The Descendants
Fox Searchlight Pictures // R // November 16, 2011
Review by Jamie S. Rich | posted November 22, 2011
M O V I E
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A D V I C E
Highly Recommended
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It's all in a name. Everything one might love or hate about Alexander Payne's The Descendants is right there in the moniker he chooses for his main character: Matt King. The first name is common, the last is regal. Matt is a regular man who imagines himself the master of his own existence, but he is about to find out how wrong he is. Payne does this kind of thing throughout The Descendants. He flirts with the obvious, burying his fortunes just beneath the familiar veneer. One point of view might brand the film maddeningly cliché. For me, Payne has provided an easy entryway to access an emotionally fulfilling life experience.

The always-amazing George Clooney plays Matt. Even without the ill-fitting Hawaiian shirts and shlumpy khakis, Clooney is a master at offsetting his good looks with an uncanny sense of what makes the Everyman tick. He plays Matt as haggard and frugal, a fellow who has let his common sense wisdom blind him to the vagaries of chance that dictate how we live. Matt's family has been in Hawaii since the 1860s, when a well-timed marriage allowed them to acquire vast quantities of prime real estate. The current generation of Kings have placed their holdings in a trust, but the law dictates they must dissolve this partnership in the near future. Everyone looks to Matt to seal one last land deal and refill the coffers.

The curveball for Matt is that his wife is in a coma following a boating accident. This leaves Matt to care for their ten-year-old daughter (first-timer Amara Miller) on his own. She is acting out at school, and Matt fears she won't be able to cope when she finds out that it's only a matter of days before her mother dies. Looking for added help, he springs his teenaged daughter, Alexandra (Shailene Woodley, TV's The Secret Life of the American Teenager), from the boarding school she's been attending to curb her youthful troubles with sex and drinking. She is, not surprisingly, angry, all the more so for the secrets she knows about her mother. The girl's blunt honesty is about to rock Matt's world even further.

The Descendants is essentially Matt putting himself back together. He does this not just by exploring all the things he has wilfully ignored, but by rebuilding his family unit and taking a true patriarch role. It's a sad movie, grappling with mourning and loss. It's also achingly human, which for me is what makes Alexander Payne movies, from his first, Citizen Ruth, to the more recent Sideways, so rewarding. Like Cameron Crowe, he uses well-known Hollywood tropes as foundation for stories about real people struggling to find an appropriate reality within the fantasy. Unlike Crowe (whom I love, so please don't read this as a pejorative), he doesn't get cutesy about it. His characters are brittle and grounded, though their particular patch of ground is often very close to an emotionally dangerous drop-off.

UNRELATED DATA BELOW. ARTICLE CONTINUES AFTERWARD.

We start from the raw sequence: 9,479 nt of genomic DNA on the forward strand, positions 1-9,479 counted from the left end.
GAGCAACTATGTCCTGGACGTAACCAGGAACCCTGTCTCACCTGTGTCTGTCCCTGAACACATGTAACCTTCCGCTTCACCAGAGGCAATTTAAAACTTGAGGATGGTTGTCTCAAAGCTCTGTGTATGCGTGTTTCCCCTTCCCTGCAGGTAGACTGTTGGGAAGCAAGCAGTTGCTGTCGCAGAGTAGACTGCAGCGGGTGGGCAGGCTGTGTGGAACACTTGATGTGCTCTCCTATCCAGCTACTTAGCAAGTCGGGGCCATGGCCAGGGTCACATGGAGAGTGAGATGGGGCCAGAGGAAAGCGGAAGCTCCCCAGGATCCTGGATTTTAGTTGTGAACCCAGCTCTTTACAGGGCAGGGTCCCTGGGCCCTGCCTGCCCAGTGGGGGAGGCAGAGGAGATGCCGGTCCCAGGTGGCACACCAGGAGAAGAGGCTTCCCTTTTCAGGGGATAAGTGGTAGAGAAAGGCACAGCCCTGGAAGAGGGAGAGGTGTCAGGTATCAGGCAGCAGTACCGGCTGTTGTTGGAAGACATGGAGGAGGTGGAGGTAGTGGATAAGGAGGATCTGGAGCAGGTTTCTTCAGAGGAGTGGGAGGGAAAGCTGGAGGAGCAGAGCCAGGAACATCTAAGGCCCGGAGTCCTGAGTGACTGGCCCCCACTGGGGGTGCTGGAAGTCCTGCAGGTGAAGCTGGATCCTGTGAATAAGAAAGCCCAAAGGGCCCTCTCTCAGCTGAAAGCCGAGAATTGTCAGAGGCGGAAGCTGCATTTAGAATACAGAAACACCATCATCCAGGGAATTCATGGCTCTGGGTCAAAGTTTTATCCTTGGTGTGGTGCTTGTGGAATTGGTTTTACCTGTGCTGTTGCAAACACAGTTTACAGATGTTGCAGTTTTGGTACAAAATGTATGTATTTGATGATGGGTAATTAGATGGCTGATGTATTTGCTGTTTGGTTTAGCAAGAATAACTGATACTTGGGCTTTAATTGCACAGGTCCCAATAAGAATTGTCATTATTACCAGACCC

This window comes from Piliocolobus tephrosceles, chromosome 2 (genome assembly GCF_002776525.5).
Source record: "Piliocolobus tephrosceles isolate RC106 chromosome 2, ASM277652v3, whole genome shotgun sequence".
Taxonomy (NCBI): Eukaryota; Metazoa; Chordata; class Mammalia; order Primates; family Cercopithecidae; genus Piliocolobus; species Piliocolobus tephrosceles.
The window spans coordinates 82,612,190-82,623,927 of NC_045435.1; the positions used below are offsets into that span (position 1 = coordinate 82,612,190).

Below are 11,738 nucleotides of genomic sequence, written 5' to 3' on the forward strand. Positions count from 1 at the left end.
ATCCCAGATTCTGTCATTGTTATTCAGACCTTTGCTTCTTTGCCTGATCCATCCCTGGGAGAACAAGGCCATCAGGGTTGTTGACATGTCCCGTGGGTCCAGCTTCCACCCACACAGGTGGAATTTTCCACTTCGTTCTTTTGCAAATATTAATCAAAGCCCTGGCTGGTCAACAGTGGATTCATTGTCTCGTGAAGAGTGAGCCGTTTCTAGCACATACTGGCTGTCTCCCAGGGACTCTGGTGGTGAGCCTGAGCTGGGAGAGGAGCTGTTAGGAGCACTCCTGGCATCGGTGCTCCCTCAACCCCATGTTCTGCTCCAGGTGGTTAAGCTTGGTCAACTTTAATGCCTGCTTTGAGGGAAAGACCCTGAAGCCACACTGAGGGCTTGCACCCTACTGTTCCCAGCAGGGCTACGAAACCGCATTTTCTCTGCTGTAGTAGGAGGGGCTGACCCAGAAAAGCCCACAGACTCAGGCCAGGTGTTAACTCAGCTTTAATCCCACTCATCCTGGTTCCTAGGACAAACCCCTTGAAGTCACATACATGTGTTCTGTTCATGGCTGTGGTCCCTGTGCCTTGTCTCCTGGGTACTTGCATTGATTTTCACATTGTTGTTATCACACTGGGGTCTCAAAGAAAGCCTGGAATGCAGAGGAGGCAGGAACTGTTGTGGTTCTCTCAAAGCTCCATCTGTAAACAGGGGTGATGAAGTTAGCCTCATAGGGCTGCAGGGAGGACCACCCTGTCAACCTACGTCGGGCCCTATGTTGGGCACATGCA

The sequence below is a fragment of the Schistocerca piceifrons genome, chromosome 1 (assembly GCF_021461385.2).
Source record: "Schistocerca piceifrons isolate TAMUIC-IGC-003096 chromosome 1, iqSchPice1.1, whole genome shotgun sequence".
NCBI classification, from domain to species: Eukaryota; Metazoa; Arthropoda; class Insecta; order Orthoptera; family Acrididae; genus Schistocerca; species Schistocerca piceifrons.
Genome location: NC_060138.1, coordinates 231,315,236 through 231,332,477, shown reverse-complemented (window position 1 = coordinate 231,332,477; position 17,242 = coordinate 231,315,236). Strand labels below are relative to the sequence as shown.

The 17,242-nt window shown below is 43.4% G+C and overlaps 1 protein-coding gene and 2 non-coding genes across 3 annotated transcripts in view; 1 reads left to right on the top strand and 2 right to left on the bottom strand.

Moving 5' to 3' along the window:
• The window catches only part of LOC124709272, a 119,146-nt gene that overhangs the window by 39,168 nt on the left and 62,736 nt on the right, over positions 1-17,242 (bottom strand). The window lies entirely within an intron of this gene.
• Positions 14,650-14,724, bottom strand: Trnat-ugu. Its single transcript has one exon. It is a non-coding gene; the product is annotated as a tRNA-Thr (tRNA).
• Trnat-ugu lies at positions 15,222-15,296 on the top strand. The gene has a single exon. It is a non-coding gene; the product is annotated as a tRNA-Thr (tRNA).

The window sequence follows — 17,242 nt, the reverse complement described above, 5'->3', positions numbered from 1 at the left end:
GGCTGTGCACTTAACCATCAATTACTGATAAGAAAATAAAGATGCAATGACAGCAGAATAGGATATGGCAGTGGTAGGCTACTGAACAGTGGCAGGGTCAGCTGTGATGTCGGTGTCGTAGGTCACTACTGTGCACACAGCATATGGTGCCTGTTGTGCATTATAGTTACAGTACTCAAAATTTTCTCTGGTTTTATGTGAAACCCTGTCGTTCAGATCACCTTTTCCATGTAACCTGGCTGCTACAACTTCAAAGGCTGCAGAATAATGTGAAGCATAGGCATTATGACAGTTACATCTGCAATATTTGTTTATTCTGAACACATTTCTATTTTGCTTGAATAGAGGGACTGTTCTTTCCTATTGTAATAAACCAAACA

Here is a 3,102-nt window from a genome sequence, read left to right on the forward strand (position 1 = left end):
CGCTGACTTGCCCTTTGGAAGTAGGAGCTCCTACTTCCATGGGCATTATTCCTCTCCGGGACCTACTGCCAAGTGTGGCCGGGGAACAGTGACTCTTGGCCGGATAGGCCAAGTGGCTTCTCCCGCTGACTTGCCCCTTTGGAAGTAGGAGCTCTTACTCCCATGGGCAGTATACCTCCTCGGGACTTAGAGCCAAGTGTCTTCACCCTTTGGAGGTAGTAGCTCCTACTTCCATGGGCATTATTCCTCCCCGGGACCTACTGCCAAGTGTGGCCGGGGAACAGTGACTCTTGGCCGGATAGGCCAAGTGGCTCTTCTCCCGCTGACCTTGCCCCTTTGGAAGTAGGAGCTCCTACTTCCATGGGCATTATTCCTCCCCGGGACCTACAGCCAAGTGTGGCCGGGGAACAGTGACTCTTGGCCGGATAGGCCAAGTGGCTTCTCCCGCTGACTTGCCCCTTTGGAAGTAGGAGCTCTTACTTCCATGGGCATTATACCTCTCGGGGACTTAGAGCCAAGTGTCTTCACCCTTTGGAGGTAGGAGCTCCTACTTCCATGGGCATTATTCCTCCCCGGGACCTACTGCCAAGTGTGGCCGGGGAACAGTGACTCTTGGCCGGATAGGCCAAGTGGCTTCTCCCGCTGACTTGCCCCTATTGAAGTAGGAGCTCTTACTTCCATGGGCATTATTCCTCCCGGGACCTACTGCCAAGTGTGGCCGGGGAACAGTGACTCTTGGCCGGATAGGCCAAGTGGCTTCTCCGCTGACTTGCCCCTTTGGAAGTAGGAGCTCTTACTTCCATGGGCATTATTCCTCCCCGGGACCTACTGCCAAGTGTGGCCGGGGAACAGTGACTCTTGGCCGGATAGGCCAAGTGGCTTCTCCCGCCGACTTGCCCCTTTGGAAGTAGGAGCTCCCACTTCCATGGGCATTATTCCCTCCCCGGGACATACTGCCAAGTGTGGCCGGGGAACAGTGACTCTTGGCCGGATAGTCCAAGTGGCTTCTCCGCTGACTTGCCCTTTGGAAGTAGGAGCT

The main bullet points of The Descendants' narrative are the most obvious. It doesn't take much pondering to know, for instance, what Matt will do when faced with his choices about the land deal. What makes Payne's movie work is how he fills in the spaces between. Some of the connectors are surprising. Robert Forster (Jackie Brown) has a tremendous small role as Matt's father-in-law, and his bulldog defensiveness sheds light on what kind of dad Matt has been. Other's you feel should be easy to predict, but Payne's misdirection is to get you invested enough not to notice. I was so amused and annoyed by Sid (Nick Krause), the hulking hormone that Alexandra insists go along on their family outings, I never even pondered what his function was for her or for the story until we hit that "well, duh" moment.

Payne uses the Hawaiian setting to lull the audience into this comfortable, magical place. From the laid-back fashion (are there any closed-toe shoes in The Descendants?) to the wide, wind-swept shots of surf and sand, everything is just so relaxed. Even the use of genuine local color, like the cafe musicians in the first part of Beau Bridges' splendid two-part cameo, only serves to reinforce the unique languor of island life. Payne and director of photography Phendon Papamichael (The Ides of March) also use the natural environment in more subtle ways. Namely, the damp and gray seaside pallor, which can be just as common as the sunny skies, underlines all of the comedy with an inescapable melancholy without letting the sadness become overbearing.

These elements all work in concert to make The Descendants emotionally satisfying. While it has a surface layer that could be seen as trite or even pandering, I think that's deceptive. Beneath the veneer, Payne's latest is surprisingly uncompromising. Even its final shots--which, when you think about it, echo the end of another Clooney vehicle, Michael Clayton--sell a kind of heart-warming family image, but the truth of it is, it's an image sold "as is." The King household is still a fixer-upper, and the hope we are left with comes from our belief and our keen desire for them to make it.



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